Immigration and Collective Identity in Minority Nations: A longitudinal comparison of Stateless Nationalist and Regionalist Parties in the Basque Country, Corsica, South Tyrol, Scotland and Wales
thesisposted on 29.11.2016, 11:52 by Verena Wisthaler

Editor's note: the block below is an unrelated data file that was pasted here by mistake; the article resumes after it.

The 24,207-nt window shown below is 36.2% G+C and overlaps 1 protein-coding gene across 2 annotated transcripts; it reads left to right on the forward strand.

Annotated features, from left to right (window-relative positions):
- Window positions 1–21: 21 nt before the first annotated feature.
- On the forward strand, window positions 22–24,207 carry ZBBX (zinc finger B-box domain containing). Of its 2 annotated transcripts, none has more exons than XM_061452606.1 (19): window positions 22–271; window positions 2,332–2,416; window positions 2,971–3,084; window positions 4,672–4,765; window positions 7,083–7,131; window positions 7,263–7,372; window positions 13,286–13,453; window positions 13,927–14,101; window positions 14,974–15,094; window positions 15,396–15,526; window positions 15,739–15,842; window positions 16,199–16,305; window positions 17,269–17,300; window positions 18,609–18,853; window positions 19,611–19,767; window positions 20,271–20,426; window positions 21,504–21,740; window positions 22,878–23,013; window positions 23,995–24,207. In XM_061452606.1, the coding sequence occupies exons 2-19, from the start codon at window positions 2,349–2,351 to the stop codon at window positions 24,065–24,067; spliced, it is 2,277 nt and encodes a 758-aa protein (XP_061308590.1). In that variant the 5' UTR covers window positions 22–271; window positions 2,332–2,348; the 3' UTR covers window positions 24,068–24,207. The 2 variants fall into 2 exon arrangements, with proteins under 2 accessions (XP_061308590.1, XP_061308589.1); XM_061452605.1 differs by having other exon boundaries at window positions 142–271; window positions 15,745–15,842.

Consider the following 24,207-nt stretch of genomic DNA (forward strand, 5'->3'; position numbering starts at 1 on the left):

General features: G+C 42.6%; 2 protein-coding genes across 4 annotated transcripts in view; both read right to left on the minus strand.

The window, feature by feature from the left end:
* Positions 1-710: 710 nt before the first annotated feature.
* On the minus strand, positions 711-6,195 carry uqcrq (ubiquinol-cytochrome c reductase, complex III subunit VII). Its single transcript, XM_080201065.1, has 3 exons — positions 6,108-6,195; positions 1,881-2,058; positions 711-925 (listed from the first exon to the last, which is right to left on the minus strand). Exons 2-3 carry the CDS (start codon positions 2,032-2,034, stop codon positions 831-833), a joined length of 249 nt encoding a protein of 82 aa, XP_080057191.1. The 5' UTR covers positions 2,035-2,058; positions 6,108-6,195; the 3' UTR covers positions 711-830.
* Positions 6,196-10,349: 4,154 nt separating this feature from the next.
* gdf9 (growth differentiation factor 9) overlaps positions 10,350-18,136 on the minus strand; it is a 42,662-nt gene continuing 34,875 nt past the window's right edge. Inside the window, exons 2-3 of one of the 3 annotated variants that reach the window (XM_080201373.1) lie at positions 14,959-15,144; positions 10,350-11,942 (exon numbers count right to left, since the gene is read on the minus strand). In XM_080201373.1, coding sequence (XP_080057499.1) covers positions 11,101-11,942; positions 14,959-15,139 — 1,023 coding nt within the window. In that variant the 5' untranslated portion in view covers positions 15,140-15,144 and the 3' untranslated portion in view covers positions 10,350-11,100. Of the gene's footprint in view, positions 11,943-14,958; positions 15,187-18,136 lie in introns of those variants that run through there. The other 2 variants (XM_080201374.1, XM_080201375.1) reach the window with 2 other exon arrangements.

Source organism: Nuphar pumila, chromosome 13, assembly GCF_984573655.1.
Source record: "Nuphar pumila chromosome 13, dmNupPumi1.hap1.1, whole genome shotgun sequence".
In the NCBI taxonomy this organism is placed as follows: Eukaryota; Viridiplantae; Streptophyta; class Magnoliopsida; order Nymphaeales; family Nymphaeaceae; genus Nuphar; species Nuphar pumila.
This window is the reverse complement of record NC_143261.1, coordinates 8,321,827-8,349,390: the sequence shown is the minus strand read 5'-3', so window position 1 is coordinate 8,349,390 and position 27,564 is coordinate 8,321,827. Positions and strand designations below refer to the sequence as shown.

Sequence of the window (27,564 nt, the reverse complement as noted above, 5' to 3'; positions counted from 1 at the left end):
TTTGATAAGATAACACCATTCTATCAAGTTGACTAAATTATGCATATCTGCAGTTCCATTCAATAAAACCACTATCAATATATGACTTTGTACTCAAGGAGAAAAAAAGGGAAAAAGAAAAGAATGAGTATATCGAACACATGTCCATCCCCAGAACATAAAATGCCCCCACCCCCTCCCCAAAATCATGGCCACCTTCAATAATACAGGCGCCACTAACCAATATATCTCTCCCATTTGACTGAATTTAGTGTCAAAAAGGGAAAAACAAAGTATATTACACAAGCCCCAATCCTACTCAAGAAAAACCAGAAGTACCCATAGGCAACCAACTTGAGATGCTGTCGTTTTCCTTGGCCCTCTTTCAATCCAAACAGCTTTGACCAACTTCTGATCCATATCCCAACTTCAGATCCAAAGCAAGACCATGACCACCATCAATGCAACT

This PhD thesis evaluates the nexus between Stateless Nationalist and Regionalist Parties’ (SNRPs) constructions of minority nations’ identity and immigration. A longitudinal comparison (1992 – 2012) of the Basque Country, Corsica, South Tyrol, Scotland and Wales first explores the impact immigration has on the parties’ construction of the minority nations’ identity. Secondly, I examine if and under which conditions SNRPs consider migrants and migration-generated diversity to constitute an integral part of the minority nations. The dissertation relies on a qualitative analysis of SNRPs’ discourses on immigration, their construction of the migrant as ‘wanted’ or ‘unwanted,’ and their discourse and policies on migrant-integration. Finally, the thesis offers an innovative explanation of the diverse approaches to immigration and the construction of the nation confronted with immigration by SNRPs in the selected minority nations. I argue that, on the one hand, robust political-institutional relations between the state and the minority nation and, on the other, robust and conflict-free societal relations between the community claiming to belong to the minority nation and the state majority living within the minority nation have a significant impact on the SNRPs’ approach to immigration. Societal cleavages, which divide the receiving society in the minority nations are shown to impact the SNRPs’ framing of the minority nation’s identity. Parties instrumentalize the discourse on immigration to differentiate themselves as far as possible from their national governments’ approach to immigration and hence to strengthen their strategic interests for the territory, which usually overlap with demands for further devolution or secession. Thus, most SNRPs develop a particular form of instrumental nationalism which facilitates the construction of an identity based on civic and territorial markers. Such a framing of the minority nation’s identity allows the inclusion of migration-generated diversity, either through multicultural recognition or assimilation, but is constructed against the traditional ‘significant other’, namely the central state.